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The dog comes to represent Candy’s precarious situation as an elderly and increasingly unwanted part of society. He sees the dog as foreshadowing of his eventual fate when he grows too old to work. He is afraid of being cast out as a nuisance, unworthy of life or protection and despised by the younger generation. His proposal of giving all his money in exchange for a place on George and Lennie’s planned farm is a marker of his desperate situation. The prospective of leaving the farm briefly endows Candy with the confidence to stand up to Curley’s wife after she threatens Crooks.
This suggestion of bravery and friendship is indicative of the type of man Candy would be if not for his loneliness, which has crippled his self-belief and has left him near destitute and subservient. The above characters demonstrate the pitfalls of loneliness, and the dangers it poses to people and their well-being. In contrast to this George and Lennie, through a mutually beneficial relationship, are able to deflect the negative attributes of their solitary professions by travelling together (“I got you.. and you got me”).
Most people have needs that require social interaction with people, something which George and Lennie are able to achieve through their mutual friendship, in spit of their hard living conditions. This enables them to function in a more stable and happier way. Their stability stems from a mutual dream of their own farm (“We got a future”); a dream that sustains them throughout their journeying, and as a result they’re not aimless like so many of the other workers in their situation who squander their monthly pay packets on alcohol, gambling and female company.
This is in contrast to other itinerant workers, whose lives do not depend upon anyone, and so nobody depends on them. The memory of a former occupant of the bunkhouse, who “upped and quit, the way a guy will” represents those who are resigned to their situation, and demonstrates the desultory manner in which they lead their lives. Lennie and George enjoy a symbiotic relationship in which each is able to obtain something from the other. From Lennie, George acquires an emotional baseline which enables him to better assert himself, as well as a responsibility and duty towards others.
George is aware of a meanness in himself (“a real smart guy… ain’t hardly ever a nice fella'”), but through looking after Lennie he pacifies his character (“well, I ain’t done nothing like that no more”). From George, Lennie acquires a carer and sense of purpose through their shared dream of buying a farm. The stability George is afforded from Lennie gives him the ability to stand up for people without fear of reproductions, because he has protection in the form of Lennie, and even if he were to be sent away he wouldn’t be alone.
His behaviour was calm but unwavering when he confronted Curley and Curley’s wife. His compassionate nature is shown when he tries to change the subject in the bunkhouse when his cohabitants are pressuring Candy to kill his dog (“I seen a guy in Weed that had an Airedale could heard sheep”), but Carlson recognises this attempt and was “was not to be put off”. Candy recognises this moral integrity in George and so decides to trust him with his money and enter into a partnership with him and Lennie and buy a farm.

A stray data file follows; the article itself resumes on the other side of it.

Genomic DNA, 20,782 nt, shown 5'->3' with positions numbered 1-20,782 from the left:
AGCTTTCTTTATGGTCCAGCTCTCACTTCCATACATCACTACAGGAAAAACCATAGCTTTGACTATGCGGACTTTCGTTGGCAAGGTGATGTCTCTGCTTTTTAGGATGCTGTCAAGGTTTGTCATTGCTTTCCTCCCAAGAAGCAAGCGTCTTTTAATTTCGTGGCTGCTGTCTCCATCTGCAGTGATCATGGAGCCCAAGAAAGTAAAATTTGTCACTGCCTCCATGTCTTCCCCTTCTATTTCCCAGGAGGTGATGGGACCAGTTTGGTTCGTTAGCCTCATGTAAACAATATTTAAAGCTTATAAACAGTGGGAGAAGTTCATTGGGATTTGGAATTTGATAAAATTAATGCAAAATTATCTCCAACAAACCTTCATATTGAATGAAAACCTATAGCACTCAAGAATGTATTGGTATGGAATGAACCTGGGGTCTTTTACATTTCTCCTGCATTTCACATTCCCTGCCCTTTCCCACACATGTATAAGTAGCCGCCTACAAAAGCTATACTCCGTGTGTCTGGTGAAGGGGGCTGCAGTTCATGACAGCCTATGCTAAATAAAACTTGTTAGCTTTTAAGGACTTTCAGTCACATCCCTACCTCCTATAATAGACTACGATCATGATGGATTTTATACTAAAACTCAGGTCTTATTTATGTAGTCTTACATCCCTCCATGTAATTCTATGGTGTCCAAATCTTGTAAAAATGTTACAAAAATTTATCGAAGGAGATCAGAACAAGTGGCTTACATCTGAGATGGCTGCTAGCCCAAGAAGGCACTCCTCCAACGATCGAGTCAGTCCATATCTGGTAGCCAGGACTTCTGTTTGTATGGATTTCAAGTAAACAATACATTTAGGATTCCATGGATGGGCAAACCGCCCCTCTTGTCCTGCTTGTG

Because of the proposed partnership with Candy they do, briefly, have a chance of realising their dream. Steinbeck here demonstrates that trust in people is required in order to achieve your dreams. After George kills Lennie he chooses not to buy and live on his own farm with Candy as a form of self-punishment, (“I’ll work my month… an’ I’ll stay all night in some lousy cat house”). George now accepts that without Lennie his dream of owning a farm is dead, so chooses to face a life of cruel loneliness as a normal itinerant worker with no goals or aspirations other than to numb the pain of existence.
In conclusion Steinbeck continually uses characters that, in the context of their society, live with prior afflictions (such as skin colour, infirmity, mental ability, and even gender) which hinder them from functioning in society as isolated individuals, so must form alliances and partnerships to enable them to survive. This element of symbiosis stems from the environment in which they exist, where a man is only as powerful as his ability to work. He attacks the capitalist system in which people are regarded as labour and not given the rights or freedoms to enable them to put down roots and start families.
His criticism of the American Dream of hard work promising prosperity and success, and a compassionate look at its victims, are core themes throughout the book. The lack of social security and level of expectation upon the individual to support themselves, or else face starvation, forces people like Lennie into work to survive, even if they’re danger to themselves or others. The inevitable tragedy was Lennie’s slowness being kept secret from Lennie’s wife, who unknowingly set the tragedy in motion.
Steinbeck tells us the only way to improve things is to enable trust and openness in the workforce, and that this depends on workers rights and freedoms being protected. Though the enabling of trust and openness in the workplace, people would be empowered to work from a position of strength rather than need, vulnerability and defensiveness; and with loneliness reduced as a consequence life would improve for everyone. Show preview only The above preview is unformatted text This student written piece of work is one of many that can be found in our GCSE John Steinbeck section.